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Century To Chris Craft Connection

This is a general discussion area for those who are interested in Chris-Craft's connection with Century Boats.

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steve bunda
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Century To Chris Craft Connection

Post by steve bunda » Wed Jul 09, 2008 8:42 am

Some how when a Century comes into my shop for a restoration,it leaves with a double planked Chris Craft bottom. Also A friend has a Century that was ordered without an engine, so the buyer could install a Chris Craft M . steve

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Bill Basler
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Post by Bill Basler » Wed Jul 09, 2008 9:01 am

Steve, Mark and other Centurians, for the sake of conversation, most of us know that Chris-Craft bottoms are double-planked bottoms with a layer of cotton canvas between the layers.

Century bottoms were/are different. Please elaborate.
Bill Basler

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steve bunda
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century bottom

Post by steve bunda » Fri Jul 11, 2008 11:00 am

The Century bottom being single plank board and batten was lighter than a double planked boat,thus giving the boat a great preformance advantage when coupled with a huge V8. The single plank bottom on a Century did not have the longevity due to its inherent design. I have been told by old timers that the Century company knew of the week bottom and started shipping the boats with the large engines uninstalled . The marina completed the installation thus buffering Century from liability. thanks,steve,,,much more interesting info out there , where is Century Jack ?

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Don Vogt
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chris craft

Post by Don Vogt » Fri Jul 11, 2008 4:01 pm

Yes, at least in the 50's it was a notorious bottom. Also apparently the knees around the stern rotted too as the design allowed water to collect in that area. But during the 50's it was THE water ski boat, and successive models tended more to track auto design trends than cc did (except for the goofy aircraft carrier deck resorter), at least until later in the '60s. I think the 50's models generally used african mahogany, too, which gave them a little bit more exotic grain and color. And they really took off when they started adding the ford t-bird interceptor engines.

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Bill Basler
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Post by Bill Basler » Fri Jul 11, 2008 4:58 pm

What goes around!

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Don Vogt
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century

Post by Don Vogt » Fri Jul 11, 2008 6:32 pm

all I can say is , "oh, my god!" :roll: :roll: :roll: :roll: :roll: I cannot believe it. I guess it proves the old saying there is no accounting for taste!!!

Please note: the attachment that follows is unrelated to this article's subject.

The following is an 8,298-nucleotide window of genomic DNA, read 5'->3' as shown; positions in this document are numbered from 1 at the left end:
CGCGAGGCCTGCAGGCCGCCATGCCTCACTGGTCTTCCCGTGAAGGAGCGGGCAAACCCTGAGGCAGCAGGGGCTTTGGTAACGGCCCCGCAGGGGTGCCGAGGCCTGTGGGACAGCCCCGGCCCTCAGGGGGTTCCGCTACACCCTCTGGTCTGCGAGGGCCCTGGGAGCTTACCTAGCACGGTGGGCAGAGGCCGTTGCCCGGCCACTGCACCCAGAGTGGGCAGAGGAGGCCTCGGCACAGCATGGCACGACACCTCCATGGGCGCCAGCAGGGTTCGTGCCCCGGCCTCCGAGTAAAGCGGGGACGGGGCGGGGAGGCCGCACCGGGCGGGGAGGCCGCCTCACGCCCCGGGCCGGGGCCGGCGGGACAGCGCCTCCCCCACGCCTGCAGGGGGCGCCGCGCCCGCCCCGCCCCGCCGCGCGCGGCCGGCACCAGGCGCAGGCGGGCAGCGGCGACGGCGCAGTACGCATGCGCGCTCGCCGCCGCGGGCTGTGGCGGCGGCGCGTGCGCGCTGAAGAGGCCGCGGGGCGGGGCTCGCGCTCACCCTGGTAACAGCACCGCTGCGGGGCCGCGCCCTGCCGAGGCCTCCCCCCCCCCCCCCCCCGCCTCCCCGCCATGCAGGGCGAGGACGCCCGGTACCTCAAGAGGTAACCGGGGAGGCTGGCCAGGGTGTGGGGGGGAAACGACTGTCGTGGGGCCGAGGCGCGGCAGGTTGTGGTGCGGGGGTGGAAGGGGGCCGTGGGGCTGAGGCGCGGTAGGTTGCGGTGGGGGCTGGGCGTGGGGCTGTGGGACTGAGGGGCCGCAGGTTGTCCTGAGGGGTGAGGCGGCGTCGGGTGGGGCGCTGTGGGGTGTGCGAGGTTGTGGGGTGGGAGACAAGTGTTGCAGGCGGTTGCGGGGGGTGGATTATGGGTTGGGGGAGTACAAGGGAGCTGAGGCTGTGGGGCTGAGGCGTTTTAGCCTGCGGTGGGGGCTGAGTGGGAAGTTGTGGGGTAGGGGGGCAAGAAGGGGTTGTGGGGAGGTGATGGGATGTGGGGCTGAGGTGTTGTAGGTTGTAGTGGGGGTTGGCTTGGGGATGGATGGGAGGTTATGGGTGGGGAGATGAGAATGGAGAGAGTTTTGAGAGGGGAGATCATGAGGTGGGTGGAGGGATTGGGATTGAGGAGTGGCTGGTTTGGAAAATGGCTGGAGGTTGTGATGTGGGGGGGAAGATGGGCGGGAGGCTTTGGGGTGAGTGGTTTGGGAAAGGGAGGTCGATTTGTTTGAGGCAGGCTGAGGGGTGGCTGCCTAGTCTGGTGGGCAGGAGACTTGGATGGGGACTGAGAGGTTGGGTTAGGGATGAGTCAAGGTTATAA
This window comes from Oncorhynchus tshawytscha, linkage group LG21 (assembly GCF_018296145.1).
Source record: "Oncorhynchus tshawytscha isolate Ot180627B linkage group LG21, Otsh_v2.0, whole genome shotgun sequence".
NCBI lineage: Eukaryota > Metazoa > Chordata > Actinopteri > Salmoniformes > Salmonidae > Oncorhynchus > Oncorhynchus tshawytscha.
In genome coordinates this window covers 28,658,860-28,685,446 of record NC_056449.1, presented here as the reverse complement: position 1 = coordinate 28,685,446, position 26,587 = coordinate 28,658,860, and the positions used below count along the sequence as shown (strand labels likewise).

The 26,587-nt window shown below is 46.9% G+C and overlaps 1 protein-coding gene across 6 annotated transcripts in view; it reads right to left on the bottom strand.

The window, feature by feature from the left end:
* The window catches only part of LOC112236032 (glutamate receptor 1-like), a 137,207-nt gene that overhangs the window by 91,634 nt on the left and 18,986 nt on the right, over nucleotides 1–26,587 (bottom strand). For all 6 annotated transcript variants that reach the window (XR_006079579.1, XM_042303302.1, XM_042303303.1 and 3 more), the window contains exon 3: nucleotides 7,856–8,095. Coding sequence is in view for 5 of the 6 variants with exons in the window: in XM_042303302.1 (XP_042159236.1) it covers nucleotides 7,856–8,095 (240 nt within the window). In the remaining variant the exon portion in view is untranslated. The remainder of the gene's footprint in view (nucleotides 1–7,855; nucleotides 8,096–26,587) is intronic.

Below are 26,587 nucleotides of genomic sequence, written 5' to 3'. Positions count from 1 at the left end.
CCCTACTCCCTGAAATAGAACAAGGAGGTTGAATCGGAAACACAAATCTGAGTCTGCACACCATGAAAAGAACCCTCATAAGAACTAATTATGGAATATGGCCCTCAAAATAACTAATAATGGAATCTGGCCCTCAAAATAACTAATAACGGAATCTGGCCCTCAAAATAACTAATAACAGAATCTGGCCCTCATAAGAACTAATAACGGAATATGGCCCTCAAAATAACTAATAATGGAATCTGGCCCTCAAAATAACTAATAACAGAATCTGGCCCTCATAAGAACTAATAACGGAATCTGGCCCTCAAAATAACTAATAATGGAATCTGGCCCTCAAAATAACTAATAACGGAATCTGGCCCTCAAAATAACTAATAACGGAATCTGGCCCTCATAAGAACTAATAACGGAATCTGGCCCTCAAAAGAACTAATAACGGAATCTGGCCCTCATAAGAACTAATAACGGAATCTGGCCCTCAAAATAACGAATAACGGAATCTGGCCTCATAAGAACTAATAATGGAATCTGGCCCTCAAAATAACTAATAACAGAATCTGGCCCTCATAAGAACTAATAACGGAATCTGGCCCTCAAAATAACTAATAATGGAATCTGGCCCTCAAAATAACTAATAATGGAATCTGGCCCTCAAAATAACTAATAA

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Post by mcisaac inc » Sat Jul 12, 2008 10:46 pm

:D people love speed, century boats new this . nothing like a 15' resorter with a 302 interceper, or a 19 arabian with a 440 ...............mark

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Post by mcisaac inc » Sat Jul 12, 2008 10:58 pm

:D i personally do not own a Century at present ,but do see them in the shop quite regularly.They were produced just a few miles south of where i live in Manistee county and are a big part of the local and Michigan's history. Much the same as Chris Craft.I am still a pre war cc guy.................mark

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Paul P
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Post by Paul P » Thu Nov 06, 2008 6:48 pm

Growing up on Conneaut Lake, Pennsylvania, as a kid old enough to be on the docks by himself in the late 1950s, I was a pretty perceptive lad. I saw all those beautiful Chris Craft boats coming and going from the docks, while I was fishing for bluegills, and remember always walking back to see the tailpipe when the captain hit the ignition switch.

It was during those impressionable years, that I learned that SOMEDAY I too, would have a boat like that. Seeing all those boats, with people OBVIOUSLY having fun, guys and gals, beautiful brightwork, awesome motor sounds, and an occasional ride in a big Scripps V-12 powered Hackercraft, I soon knew there was a lot more to life than a stringer full of bluegills. 8)

Conneaut Lake was primarily a Chris Craft domain, with a couple big Hackercraft and a variety of Century boats, and others too. I remember there were a couple big engine Centurys there, including a big block Chrysler powered Coronado, owned by either the Miklos family or Midway Beach Hotel, and here it is pulling 11 skiiers from the Conneaut Lake Ski Club.

One thing about Century, they apparently made one heck of a ski tow hook!

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Also, I remember a rather large Century Raven (large being a relative term to a youngster, so it was in the 18 or 22' range), all black, that was reported to be "the fastest boat on the lake" at the time. It had a very distinct deep bellow, which I would now equate to a big block. It hung out around the Hotel Conneaut. Since Century dabbled in big block Chrysler and Ford motors, there is no telling what it had, but it sure made an impression on me, standing there on the boardwalk at Conneaut Lake Park seeing that thing blast by at full speed, making that unforgettable sound.